Serena Williams makes her Montreal return: In an odd glitch, Serena last played the Rogers Cup when it's been hosted in Montreal 14 years ago. The No. 1 is coming off her first title since May, winning the Bank of the West Classic in Stanford, California for her tour-leading fourth title of the season. Her title run, beating three top-20 players in Ana Ivanovic, Andrea Petkovic and Angelique Kerber was a confidence booster after her disastrous Wimbledon campaign. Serena said her week in Stanford showed her she's on the right track with her game, but she'll need to step it up against tougher competition in Montreal. She's been dealt a tricky draw, with her road to the final possibly having to go through Sam Stosur, Lucie Safarova, Eugenie Bouchard in the quarterfinals, and Maria Sharapova in the semifinals. She won Stanford without coach Patrick Mouratoglou by her side, but the two will be reunited in Montreal.
On the whole the draw has not been kind of any of the Americans. Venus Williams, drawn into the top half with her sister, opens against Anastasia Pavluchenkova. Madison Keys drew Citi Open champion Svetlana Kuznetsova in the first round. Sloane Stephens could face Jelena Jankovic in the second round.
Eugenie Bouchard, Homecoming Queen: All of Bouchard's success this season has take place away from North America -- she had a forgettable spring hard court season through Indian Wells, Miami, and Acapulco -- but she returns to her hometown of Montreal as the WTA's next big thing. Ranked No. 7 and seeded No. 5, Bouchard is in line for a series of blockbuster matches if the top half of the draw holds up. She could face a seemingly resurgent Caroline Wozniacki in the third round, then face Serena for the first time this season, a possible rematch of the French Open semifinal against Sharapova and a rematch of the Wimbledon final against No. 2 seed Petra Kvitova. That's a tough draw, but if anyone is game to strut her stuff in front of her home crowd, it's Bouchard.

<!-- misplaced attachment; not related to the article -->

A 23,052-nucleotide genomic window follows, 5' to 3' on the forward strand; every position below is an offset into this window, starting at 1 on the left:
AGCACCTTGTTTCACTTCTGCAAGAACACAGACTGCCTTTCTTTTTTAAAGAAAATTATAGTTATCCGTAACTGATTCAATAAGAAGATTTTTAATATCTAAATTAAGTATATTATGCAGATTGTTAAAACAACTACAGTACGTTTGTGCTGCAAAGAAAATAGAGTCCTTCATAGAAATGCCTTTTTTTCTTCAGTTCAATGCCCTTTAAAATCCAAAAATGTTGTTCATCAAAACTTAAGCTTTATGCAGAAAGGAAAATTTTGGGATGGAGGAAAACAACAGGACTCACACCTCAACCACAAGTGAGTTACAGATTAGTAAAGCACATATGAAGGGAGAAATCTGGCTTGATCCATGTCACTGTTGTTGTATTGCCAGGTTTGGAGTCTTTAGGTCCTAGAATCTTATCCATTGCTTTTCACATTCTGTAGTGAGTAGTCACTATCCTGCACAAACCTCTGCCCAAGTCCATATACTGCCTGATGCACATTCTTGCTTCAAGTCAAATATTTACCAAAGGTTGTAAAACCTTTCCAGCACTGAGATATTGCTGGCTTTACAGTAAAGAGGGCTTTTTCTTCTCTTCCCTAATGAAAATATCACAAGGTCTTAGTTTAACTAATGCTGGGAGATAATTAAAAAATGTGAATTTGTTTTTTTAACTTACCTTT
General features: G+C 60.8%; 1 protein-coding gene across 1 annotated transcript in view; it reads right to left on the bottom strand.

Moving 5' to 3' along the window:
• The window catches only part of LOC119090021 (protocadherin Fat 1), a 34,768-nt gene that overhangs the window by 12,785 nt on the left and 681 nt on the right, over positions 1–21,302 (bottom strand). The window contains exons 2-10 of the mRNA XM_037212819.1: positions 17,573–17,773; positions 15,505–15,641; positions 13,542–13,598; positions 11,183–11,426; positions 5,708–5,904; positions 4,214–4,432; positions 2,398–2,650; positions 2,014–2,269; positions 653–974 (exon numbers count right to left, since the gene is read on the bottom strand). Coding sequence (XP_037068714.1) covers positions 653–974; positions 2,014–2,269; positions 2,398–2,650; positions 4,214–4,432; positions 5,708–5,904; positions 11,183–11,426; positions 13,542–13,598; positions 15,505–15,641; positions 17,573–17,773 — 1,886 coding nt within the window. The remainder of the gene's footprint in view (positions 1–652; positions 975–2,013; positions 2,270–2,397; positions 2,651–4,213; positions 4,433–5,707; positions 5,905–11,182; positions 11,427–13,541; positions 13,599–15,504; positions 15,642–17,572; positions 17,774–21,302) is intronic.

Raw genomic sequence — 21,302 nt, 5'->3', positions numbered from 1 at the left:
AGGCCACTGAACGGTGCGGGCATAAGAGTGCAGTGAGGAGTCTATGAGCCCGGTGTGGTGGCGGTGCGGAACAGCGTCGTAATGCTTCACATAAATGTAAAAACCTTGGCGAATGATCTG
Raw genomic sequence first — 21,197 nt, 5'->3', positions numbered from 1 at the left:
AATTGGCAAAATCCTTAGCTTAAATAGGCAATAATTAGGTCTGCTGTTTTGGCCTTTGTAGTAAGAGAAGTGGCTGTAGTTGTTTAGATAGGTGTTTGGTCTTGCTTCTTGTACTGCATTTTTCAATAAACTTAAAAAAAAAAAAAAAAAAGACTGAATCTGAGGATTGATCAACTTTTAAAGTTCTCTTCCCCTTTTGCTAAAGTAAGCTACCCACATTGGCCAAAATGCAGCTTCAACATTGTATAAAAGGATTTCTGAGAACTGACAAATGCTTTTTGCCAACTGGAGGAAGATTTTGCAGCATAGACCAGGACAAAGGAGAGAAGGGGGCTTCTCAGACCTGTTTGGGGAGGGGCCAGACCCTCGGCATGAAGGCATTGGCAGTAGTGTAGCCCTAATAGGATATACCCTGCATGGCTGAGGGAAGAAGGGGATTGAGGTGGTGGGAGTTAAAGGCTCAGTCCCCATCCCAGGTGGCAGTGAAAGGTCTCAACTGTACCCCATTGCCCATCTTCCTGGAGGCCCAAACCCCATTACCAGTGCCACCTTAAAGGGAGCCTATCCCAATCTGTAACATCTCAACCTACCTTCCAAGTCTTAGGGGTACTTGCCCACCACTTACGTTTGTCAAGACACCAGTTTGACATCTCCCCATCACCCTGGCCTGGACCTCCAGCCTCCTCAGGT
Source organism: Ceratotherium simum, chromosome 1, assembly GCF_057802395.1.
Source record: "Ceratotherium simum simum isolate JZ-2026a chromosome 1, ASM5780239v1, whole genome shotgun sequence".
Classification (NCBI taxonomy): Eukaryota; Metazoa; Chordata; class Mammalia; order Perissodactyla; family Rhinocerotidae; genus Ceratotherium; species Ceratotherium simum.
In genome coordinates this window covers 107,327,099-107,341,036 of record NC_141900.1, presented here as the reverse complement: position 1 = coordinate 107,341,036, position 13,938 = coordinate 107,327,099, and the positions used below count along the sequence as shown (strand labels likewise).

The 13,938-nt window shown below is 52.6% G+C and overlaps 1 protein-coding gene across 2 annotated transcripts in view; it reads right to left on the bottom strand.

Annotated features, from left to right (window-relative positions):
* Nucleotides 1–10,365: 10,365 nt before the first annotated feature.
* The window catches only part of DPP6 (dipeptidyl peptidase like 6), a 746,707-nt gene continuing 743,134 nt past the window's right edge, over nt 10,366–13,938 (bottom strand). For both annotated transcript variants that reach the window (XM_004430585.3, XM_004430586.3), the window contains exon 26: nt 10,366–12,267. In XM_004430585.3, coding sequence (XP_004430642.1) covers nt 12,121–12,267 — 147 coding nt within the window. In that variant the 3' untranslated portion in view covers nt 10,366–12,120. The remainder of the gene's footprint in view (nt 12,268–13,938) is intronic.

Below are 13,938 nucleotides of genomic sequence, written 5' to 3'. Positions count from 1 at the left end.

Maria Sharapova begins her assault on the No. 1 ranking: Currently ranked No. 6, Sharapova has just one point to defend for the rest of the season, setting her up well for a rise up the rankings. She is currently No. 1 in the Road to Singapore rankings -- a calculation of points earned in just the 2014 season -- with a lead of approximately 1,200 points on Serena. Her opening match could be against Garbine Muguruza, in a rematch of their three-set French Open quarterfinal. Serena looms in the quarterfinals.
Will the Petra Kvitova of Wimbledon show up?: With Simona Halep and Li Na skipping the tournament, No. 4 Petra Kvitova is the No. 2 seed in Montreal. She won the tournament in 2012, and we all know she has the capacity to win it again. The only question is whether we'll see "Good Petra" or "Bad Petra." The other top seeds in the lighter bottom half of the draw are Agnieszka Radwanska, Victoria Azarenka and Jelena Jankovic, with Ana Ivanovic and Andrea Petkovic also floating.
Potential early-round matches to watch: Sam Stosur vs. Monica Puig (first round), Venus Williams vs. Anastasia Pavlyuchenkova (first round), Sara Errani vs. Sabine Lisicki (first round), Svetlana Kuznetsova vs. Madison Keys (first round), Andrea Petkovic vs. Camila Giorgi (first round), Serena Williams vs. Sam Stosur (second round), Maria Sharapova vs. Garbine Muguruza (second round), Venus Williams vs. Flavia Pennetta (second round), Victoria Azarenka vs. Alize Cornet (second round), Jelena Jankovic vs. Sloane Stephens (second round), Petra Kvitova vs. Andrea Petkovic (third round), Ana Ivanovic vs. Jelena Jankovic (third round), Eugenie Bouchard vs. Caroline Wozniacki (third round).